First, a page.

Saturday, February 6, 2010

Steinsdorf Schwarz

When I lived in Germany, I drank lots of beers and lots of different beers. But the most memorable moments seemed to take place with the darkest of the dark lagers, the Schwarzbier. My host family had a garden house in Bad Köstritz, home of the famous Köstritzer. The world owes this beer a debt of gratitude culturally, as it was the beer that Goethe would sustain himself with when he was too sick to eat. Indeed, I remember my host mom warming some of this beer to give to me when I was so sick that they nearly stuck me in an ice bath to try and break a fever. The other great black beer memory I have was a trip to Prague with my host dad and brothers where we drank some of the divine dark lagers at U Fleků. The pub had been in business more than 250 years when the Declaration of Independence was written, and it was amazing to think about that in the Prague sun in the garden with trees growing up through the tables.

Obviously, I've got some fond memories of this style, so it was important that I do this one right. Named after a town next to the town where I lived, where my buddy Igor is from, Steinsdorf Schwarz. The village of stones. A proper name for a dark lager.

Steinsdorf Schwarz

Pilsener Malt- 3 lbs
Vienna Malt- 3 lbs
Dark Munich- 2 lbs
Melanoidin- 8 oz
Carafa 2 400L- 6 oz

Hallertauer Northen Brewer- 1 oz- 60 minutes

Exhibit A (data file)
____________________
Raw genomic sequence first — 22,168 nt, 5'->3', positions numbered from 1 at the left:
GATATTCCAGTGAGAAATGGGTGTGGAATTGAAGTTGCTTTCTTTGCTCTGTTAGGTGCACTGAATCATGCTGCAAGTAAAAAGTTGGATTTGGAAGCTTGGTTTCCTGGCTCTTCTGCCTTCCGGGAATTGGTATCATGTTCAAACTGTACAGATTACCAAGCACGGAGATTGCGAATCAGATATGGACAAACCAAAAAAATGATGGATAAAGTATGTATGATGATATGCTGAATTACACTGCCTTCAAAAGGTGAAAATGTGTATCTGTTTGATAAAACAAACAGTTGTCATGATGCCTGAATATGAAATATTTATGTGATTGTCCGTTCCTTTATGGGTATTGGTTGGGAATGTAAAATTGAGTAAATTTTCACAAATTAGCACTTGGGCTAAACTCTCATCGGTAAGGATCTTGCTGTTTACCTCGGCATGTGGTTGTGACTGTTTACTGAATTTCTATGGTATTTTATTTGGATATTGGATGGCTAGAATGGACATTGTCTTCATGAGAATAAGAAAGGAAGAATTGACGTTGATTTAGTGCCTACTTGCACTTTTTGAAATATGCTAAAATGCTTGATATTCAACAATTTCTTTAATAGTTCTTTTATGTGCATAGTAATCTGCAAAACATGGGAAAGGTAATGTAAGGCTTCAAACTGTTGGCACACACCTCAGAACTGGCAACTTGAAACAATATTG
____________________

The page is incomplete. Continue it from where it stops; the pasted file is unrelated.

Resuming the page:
White Labs WLP833 Bock- Yeast cake from Winter Solstice Dunkel and Bock Bier

Mash Schedule-
151/167- hot water infusion

Gravity- Target/Actual/Final/ABV-

The style is sometimes referred to as Black Pils, so I elected for a bigger Carfa charge in this beer to try to get most of the color from there. I also elected to do a single water infusion, trying to keep this simple. Also, in keeping with the general idea of the Black Pils, I wanted to let the melded flavors of malt and bitterness tell the story, as opposed to hitting you in the head with the malts. I also stuck with a single, albeit large hop addition with a fairly high alpha acid varietal, Northern Brewer.

The exciting bit today was getting to use my new mash tun from More Beer. It was well worth the expense, as you can tell immediately that it's built to last. It also made the brew day faster as far as getting the mash going was concerned. With the cooler, I would heat my mash water up to a few degrees higher, then have to wait until the cooler had absorbed some of the heat, then started mashing. If I missed too high, getting that correct temp in the cooler could take 20 minutes. With this pot, I was able heat right to the temp, and start the mash right away. Also, because it is three gallons larger than the cooler, I was able to mash at a higher water to grain ratio. The lautering has rarely gone by so quickly.


Tom Michigander said...

Good story to go along with your beer setup. Sounds like my kinda beer.

Leigh said...

Interesting style - I've got a Schwarz scheduled for late this year when I look at smoked grains. Hope it turns out well.

Kevin LaVoy said...

Leigh, thanks for commenting. I don't know if you've used smoked grains before, but I would avoid them if you're trying to brew to style with this. It can take over real quick. If not, have at it! I love smoked beers.

This one ended up turning out pretyt decent, although in retrospect, I might opt for a debittered version of the Carafa for the color grains.